During the late 1970s, the U.S. inflation rate soared, peaking at about 13 percent.
While conventional wisdom noted that inflation and unemployment tend to run in opposite directions, the unemployment rose with it, peaking at more than 10 percent. Prices were rising and the economy was stagnant. The term “stagflation” was born: inflation in the midst of economic stagnation.
Policy makers were baffled. The traditional tools used by government didn’t seem to provide a solution. Using fiscal policy, an increase in government spending could stimulate growth, but it would add to inflation. And if taxes were cut, the result would be the same, because both fiscal policy is geared to influence demand.
Monetary policy could be used, but the results would be the same. Expansive monetary policy would stimulate growth but add to inflation. A restrictive monetary policy would tend to reduce inflation, but would slow economic growth. Monetary policy is also geared to influencing demand.
Economists hit upon a different approach. Instead of stimulating demand alone, it might be better to stimulate demand and supply together, they reasoned. Growing supply would increase economic growth while putting downward pressure on prices.
The way to accomplish this “supply-side solution” was to cut taxes for all Americans including the highest income earners who could create the capital needed for the expansion. At the same time, counter-productive regulations were also reduced.
The corporate tax rate was also reduced to create capital for non-inflationary growth.
Once the economy was expanding, the majority of the benefits would first be realized by the business sector. As business expanded and hired more workers, the benefits would be felt by more and more Americans.
Opponents dubbed this approach “trickle-down economics” which, they said, simply hides the fact that tax cuts are being given to the rich, who really don’t pay their fair share anyway. As a result, they argued, this new “supply-side” idea simply wouldn’t work. Giving tax breaks to the wealthy and hope the benefits trickle down to the rest of us is simply a myth, they claimed.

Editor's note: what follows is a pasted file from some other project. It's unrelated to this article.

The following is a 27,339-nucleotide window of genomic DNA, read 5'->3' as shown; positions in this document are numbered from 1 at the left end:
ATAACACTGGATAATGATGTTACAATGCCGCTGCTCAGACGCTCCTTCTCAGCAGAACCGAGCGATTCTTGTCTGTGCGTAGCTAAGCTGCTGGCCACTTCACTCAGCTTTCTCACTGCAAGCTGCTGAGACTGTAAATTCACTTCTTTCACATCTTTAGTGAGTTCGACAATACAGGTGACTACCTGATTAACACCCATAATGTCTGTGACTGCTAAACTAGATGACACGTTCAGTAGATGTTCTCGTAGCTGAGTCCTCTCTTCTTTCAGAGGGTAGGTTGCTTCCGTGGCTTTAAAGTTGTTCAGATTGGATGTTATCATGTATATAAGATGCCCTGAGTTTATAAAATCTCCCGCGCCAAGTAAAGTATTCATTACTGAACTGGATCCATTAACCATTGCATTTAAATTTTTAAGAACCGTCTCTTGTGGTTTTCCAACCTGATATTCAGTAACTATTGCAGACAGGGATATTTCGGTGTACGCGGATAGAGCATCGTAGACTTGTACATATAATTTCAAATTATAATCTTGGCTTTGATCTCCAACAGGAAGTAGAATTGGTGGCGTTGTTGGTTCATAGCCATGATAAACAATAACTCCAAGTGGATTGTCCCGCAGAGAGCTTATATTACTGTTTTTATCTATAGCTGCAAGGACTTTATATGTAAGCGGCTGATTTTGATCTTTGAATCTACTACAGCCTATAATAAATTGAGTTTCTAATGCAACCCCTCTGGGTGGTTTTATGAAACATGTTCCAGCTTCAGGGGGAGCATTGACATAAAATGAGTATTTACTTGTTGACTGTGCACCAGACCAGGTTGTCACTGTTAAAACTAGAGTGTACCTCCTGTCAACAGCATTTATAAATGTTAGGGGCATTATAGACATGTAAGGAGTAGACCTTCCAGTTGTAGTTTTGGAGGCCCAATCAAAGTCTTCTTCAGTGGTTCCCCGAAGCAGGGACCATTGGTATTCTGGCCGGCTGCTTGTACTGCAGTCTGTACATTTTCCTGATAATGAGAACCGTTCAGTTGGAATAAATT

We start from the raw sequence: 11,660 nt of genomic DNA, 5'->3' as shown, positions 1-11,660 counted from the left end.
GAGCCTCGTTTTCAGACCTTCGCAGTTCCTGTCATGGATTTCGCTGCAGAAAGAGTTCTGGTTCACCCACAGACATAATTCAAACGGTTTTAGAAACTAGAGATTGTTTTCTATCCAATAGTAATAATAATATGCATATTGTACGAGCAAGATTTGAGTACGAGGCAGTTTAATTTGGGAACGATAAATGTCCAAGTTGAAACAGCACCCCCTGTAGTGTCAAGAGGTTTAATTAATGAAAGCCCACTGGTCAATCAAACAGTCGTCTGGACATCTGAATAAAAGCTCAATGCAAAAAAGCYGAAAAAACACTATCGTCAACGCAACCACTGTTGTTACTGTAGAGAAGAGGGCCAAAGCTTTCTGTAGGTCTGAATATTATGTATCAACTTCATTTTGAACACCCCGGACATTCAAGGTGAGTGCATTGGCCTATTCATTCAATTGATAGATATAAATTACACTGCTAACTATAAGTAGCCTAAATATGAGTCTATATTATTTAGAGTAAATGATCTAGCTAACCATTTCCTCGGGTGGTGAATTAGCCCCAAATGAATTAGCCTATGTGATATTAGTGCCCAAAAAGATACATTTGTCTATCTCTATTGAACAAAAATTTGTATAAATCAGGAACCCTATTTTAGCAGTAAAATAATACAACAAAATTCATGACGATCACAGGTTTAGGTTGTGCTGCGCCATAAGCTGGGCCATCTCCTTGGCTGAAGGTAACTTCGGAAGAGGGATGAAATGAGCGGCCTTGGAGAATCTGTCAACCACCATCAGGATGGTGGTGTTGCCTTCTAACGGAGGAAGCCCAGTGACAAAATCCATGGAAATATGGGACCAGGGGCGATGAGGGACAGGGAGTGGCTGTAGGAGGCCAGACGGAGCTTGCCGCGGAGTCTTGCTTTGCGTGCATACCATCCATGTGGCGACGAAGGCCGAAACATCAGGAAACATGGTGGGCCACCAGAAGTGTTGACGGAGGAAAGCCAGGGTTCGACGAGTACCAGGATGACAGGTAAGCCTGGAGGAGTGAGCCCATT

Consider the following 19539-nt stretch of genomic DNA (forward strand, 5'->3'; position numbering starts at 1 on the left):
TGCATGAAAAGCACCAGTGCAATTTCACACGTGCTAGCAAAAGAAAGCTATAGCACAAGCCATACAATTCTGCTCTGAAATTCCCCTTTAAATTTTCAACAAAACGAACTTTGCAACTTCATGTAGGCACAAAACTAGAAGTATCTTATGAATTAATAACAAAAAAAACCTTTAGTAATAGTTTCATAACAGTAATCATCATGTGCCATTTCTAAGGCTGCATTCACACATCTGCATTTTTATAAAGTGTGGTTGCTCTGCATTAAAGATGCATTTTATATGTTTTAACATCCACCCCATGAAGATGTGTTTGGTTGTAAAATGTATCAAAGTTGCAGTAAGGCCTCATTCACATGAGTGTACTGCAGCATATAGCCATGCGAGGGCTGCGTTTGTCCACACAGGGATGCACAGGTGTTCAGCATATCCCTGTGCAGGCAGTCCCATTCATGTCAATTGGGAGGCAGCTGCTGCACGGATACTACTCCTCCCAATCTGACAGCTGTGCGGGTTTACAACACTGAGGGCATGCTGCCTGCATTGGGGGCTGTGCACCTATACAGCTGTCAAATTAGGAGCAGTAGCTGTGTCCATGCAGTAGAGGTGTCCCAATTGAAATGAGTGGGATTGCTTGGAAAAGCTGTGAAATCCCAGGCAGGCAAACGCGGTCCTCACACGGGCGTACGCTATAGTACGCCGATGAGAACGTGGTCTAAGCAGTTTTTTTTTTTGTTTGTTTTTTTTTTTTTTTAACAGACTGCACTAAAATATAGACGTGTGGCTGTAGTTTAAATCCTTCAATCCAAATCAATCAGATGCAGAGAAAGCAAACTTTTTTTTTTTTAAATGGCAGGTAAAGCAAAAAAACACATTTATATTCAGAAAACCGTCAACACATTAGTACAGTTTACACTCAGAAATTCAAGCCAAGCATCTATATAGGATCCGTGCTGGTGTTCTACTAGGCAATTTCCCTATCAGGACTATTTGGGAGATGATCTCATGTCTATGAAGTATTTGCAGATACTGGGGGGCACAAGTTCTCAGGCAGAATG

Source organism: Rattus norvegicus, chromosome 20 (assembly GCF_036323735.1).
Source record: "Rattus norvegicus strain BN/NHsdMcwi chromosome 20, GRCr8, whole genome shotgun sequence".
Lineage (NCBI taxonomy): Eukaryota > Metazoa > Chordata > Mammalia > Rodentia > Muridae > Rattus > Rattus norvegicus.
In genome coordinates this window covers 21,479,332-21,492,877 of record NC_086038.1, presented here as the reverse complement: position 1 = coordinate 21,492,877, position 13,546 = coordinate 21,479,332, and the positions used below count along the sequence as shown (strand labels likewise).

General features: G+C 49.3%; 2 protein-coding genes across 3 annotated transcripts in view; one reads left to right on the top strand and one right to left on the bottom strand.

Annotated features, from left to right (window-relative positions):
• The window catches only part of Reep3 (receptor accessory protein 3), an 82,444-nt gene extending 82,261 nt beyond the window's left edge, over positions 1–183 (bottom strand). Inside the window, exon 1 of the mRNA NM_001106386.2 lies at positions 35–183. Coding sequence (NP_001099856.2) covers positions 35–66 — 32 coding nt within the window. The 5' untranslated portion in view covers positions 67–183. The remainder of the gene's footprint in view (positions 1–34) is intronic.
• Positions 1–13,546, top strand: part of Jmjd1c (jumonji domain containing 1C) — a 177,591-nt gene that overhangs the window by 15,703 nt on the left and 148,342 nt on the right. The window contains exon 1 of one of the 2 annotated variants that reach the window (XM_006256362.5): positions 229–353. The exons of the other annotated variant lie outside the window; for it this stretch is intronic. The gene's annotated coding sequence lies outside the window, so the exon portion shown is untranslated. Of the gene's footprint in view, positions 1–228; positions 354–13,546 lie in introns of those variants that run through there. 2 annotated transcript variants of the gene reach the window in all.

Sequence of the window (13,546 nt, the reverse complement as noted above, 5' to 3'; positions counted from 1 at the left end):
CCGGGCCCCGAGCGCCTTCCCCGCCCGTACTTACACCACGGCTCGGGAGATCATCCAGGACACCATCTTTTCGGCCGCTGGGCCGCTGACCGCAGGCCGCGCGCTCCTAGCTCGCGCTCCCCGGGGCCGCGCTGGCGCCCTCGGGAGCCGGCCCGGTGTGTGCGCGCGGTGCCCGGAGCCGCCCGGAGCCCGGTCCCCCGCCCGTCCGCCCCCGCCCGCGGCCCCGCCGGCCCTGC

But in 1981, under the new Reagan administration, Congress reduced tax rates for all Americans, including the highest income earners, and for corporations. This meant that the middle class had more disposable income which, when spent, stimulated demand. Corporations and the higher income earners had more capital to invest which would increase supply.
Businesses and higher income earners used their increased income to make investments and supply the capital needed for growth. The increase in demand from consumers, followed by the increase in supply from business led to rapid, non-inflationary economic growth.
In 1984, the annual U.S. growth rate exceeded 7 percent. Inflation fell rapidly from 13 percent to less than 3 percent. America’s unemployment rate was cut in half by the end of the decade. In fact, the U.S. economy went on a 25-year growth surge, save for a couple of small recessionary hiccups in 1991 and 2001.
Surprise! Trickle-down economics works.
Regarding “fair share” argument, there has never been a clear definition for that term. In 2017, the top 20 percent of income earners paid about 84 percent of all income taxes.
Almost half of American households paid no federal income taxes at all. How much more should the top income earners pay?
President Donald Trump has followed the Reagan, supply-side approach. He convinced Congress to cut taxes for all Americans, including the highest income earners and reduce the corporate tax rate. At the same time he eliminated thousands of unneeded regulations. The benefits are being realized by both business and the middle class.
Already economic growth has exceeded 3% since Trump took office. Growth hit 4% last April. The unemployment rate has fallen to under 4%. Every group seems to have benefited as the unemployment rate is at historical lows for minorities, women and teenagers.
Meanwhile, inflation remains in the 2% range.
In other words, trickle-down economics is working and it was just what the country needed. Prior to Trump’s victory, the American economy hadn’t seen annual growth of at least 3% since 2005. The U.S. hasn’t experience 4% annual economic growth since 2000.
Americans have forgotten what economic prosperity feels like. Americans will remember because of supply-side, trickle-down economics.
Michael Busler, Ph.D. is a public policy analyst and a Professor of Finance at Stockton University in Galloway, New Jersey, where he teaches undergraduate and graduate courses in Finance and Economics. He has written Op-ed columns in major newspapers for more than 35 years. @mbusler www.facebook.com/fundingdemocracy